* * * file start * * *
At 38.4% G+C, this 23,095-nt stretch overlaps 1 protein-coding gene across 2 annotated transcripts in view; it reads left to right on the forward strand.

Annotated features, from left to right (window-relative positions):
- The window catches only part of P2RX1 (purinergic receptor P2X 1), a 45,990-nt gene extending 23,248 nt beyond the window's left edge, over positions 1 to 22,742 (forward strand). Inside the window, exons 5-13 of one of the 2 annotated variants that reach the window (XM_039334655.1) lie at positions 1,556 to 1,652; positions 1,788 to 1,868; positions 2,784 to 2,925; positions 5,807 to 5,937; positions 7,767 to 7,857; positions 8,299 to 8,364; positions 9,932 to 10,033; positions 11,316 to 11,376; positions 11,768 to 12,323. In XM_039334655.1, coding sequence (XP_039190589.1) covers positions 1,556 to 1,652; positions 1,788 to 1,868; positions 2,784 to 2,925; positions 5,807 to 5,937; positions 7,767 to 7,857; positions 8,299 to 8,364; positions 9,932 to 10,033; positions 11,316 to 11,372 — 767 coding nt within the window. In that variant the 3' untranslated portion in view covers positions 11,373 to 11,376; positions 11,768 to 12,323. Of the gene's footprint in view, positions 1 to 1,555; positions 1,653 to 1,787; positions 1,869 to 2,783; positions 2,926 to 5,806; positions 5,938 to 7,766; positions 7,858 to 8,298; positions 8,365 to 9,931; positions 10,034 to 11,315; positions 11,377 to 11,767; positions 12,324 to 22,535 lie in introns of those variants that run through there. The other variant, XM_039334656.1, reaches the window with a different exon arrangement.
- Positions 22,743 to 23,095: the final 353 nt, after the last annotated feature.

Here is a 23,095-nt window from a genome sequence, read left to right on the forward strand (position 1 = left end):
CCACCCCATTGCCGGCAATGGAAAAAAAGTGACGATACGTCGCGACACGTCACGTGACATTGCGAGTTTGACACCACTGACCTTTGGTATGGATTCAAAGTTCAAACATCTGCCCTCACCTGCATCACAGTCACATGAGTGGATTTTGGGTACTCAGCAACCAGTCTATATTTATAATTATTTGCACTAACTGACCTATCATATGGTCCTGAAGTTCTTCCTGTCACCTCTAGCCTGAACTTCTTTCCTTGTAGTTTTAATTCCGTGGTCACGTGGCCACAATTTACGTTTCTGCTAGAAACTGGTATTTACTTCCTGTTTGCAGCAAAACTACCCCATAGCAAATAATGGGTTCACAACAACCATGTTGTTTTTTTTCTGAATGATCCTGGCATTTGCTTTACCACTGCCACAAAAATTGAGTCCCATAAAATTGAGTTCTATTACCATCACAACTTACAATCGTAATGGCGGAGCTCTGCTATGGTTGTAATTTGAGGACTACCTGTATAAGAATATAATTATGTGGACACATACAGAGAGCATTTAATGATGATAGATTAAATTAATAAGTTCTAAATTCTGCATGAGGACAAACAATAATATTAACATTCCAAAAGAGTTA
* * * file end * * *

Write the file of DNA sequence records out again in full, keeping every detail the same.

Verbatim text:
At 38.4% G+C, this 23,095-nt stretch overlaps 1 protein-coding gene across 2 annotated transcripts in view; it reads left to right on the forward strand.

Annotated features, from left to right (window-relative positions):
- The window catches only part of P2RX1 (purinergic receptor P2X 1), a 45,990-nt gene extending 23,248 nt beyond the window's left edge, over positions 1 to 22,742 (forward strand). Inside the window, exons 5-13 of one of the 2 annotated variants that reach the window (XM_039334655.1) lie at positions 1,556 to 1,652; positions 1,788 to 1,868; positions 2,784 to 2,925; positions 5,807 to 5,937; positions 7,767 to 7,857; positions 8,299 to 8,364; positions 9,932 to 10,033; positions 11,316 to 11,376; positions 11,768 to 12,323. In XM_039334655.1, coding sequence (XP_039190589.1) covers positions 1,556 to 1,652; positions 1,788 to 1,868; positions 2,784 to 2,925; positions 5,807 to 5,937; positions 7,767 to 7,857; positions 8,299 to 8,364; positions 9,932 to 10,033; positions 11,316 to 11,372 — 767 coding nt within the window. In that variant the 3' untranslated portion in view covers positions 11,373 to 11,376; positions 11,768 to 12,323. Of the gene's footprint in view, positions 1 to 1,555; positions 1,653 to 1,787; positions 1,869 to 2,783; positions 2,926 to 5,806; positions 5,938 to 7,766; positions 7,858 to 8,298; positions 8,365 to 9,931; positions 10,034 to 11,315; positions 11,377 to 11,767; positions 12,324 to 22,535 lie in introns of those variants that run through there. The other variant, XM_039334656.1, reaches the window with a different exon arrangement.
- Positions 22,743 to 23,095: the final 353 nt, after the last annotated feature.

Here is a 23,095-nt window from a genome sequence, read left to right on the forward strand (position 1 = left end):
CCACCCCATTGCCGGCAATGGAAAAAAAGTGACGATACGTCGCGACACGTCACGTGACATTGCGAGTTTGACACCACTGACCTTTGGTATGGATTCAAAGTTCAAACATCTGCCCTCACCTGCATCACAGTCACATGAGTGGATTTTGGGTACTCAGCAACCAGTCTATATTTATAATTATTTGCACTAACTGACCTATCATATGGTCCTGAAGTTCTTCCTGTCACCTCTAGCCTGAACTTCTTTCCTTGTAGTTTTAATTCCGTGGTCACGTGGCCACAATTTACGTTTCTGCTAGAAACTGGTATTTACTTCCTGTTTGCAGCAAAACTACCCCATAGCAAATAATGGGTTCACAACAACCATGTTGTTTTTTTTCTGAATGATCCTGGCATTTGCTTTACCACTGCCACAAAAATTGAGTCCCATAAAATTGAGTTCTATTACCATCACAACTTACAATCGTAATGGCGGAGCTCTGCTATGGTTGTAATTTGAGGACTACCTGTATAAGAATATAATTATGTGGACACATACAGAGAGCATTTAATGATGATAGATTAAATTAATAAGTTCTAAATTCTGCATGAGGACAAACAATAATATTAACATTCCAAAAGAGTTA